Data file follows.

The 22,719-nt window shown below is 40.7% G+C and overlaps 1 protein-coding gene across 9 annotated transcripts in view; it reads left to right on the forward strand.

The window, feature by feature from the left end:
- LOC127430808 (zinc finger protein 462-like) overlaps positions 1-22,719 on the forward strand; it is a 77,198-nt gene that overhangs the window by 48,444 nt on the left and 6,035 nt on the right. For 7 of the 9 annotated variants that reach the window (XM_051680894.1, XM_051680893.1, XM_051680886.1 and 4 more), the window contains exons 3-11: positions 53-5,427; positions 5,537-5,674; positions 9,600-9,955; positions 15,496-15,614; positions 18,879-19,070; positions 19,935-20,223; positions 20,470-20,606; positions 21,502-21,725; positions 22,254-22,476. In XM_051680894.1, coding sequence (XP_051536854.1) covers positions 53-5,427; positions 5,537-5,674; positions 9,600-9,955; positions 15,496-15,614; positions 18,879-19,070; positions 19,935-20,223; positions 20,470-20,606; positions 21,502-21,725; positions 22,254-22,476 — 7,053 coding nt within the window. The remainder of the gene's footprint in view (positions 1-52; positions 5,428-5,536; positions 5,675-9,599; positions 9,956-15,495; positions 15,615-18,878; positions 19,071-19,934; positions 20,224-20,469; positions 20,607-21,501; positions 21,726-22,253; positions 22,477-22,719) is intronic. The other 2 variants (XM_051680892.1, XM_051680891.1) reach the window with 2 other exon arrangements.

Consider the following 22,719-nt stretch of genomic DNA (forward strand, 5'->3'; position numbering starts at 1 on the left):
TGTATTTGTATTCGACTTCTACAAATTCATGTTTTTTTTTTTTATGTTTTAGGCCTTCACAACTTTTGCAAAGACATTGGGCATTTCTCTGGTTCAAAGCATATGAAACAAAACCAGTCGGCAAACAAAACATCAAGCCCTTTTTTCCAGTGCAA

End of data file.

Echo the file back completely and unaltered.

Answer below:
The 22,719-nt window shown below is 40.7% G+C and overlaps 1 protein-coding gene across 9 annotated transcripts in view; it reads left to right on the forward strand.

The window, feature by feature from the left end:
- LOC127430808 (zinc finger protein 462-like) overlaps positions 1-22,719 on the forward strand; it is a 77,198-nt gene that overhangs the window by 48,444 nt on the left and 6,035 nt on the right. For 7 of the 9 annotated variants that reach the window (XM_051680894.1, XM_051680893.1, XM_051680886.1 and 4 more), the window contains exons 3-11: positions 53-5,427; positions 5,537-5,674; positions 9,600-9,955; positions 15,496-15,614; positions 18,879-19,070; positions 19,935-20,223; positions 20,470-20,606; positions 21,502-21,725; positions 22,254-22,476. In XM_051680894.1, coding sequence (XP_051536854.1) covers positions 53-5,427; positions 5,537-5,674; positions 9,600-9,955; positions 15,496-15,614; positions 18,879-19,070; positions 19,935-20,223; positions 20,470-20,606; positions 21,502-21,725; positions 22,254-22,476 — 7,053 coding nt within the window. The remainder of the gene's footprint in view (positions 1-52; positions 5,428-5,536; positions 5,675-9,599; positions 9,956-15,495; positions 15,615-18,878; positions 19,071-19,934; positions 20,224-20,469; positions 20,607-21,501; positions 21,726-22,253; positions 22,477-22,719) is intronic. The other 2 variants (XM_051680892.1, XM_051680891.1) reach the window with 2 other exon arrangements.

Consider the following 22,719-nt stretch of genomic DNA (forward strand, 5'->3'; position numbering starts at 1 on the left):
TGTATTTGTATTCGACTTCTACAAATTCATGTTTTTTTTTTTTATGTTTTAGGCCTTCACAACTTTTGCAAAGACATTGGGCATTTCTCTGGTTCAAAGCATATGAAACAAAACCAGTCGGCAAACAAAACATCAAGCCCTTTTTTCCAGTGCAA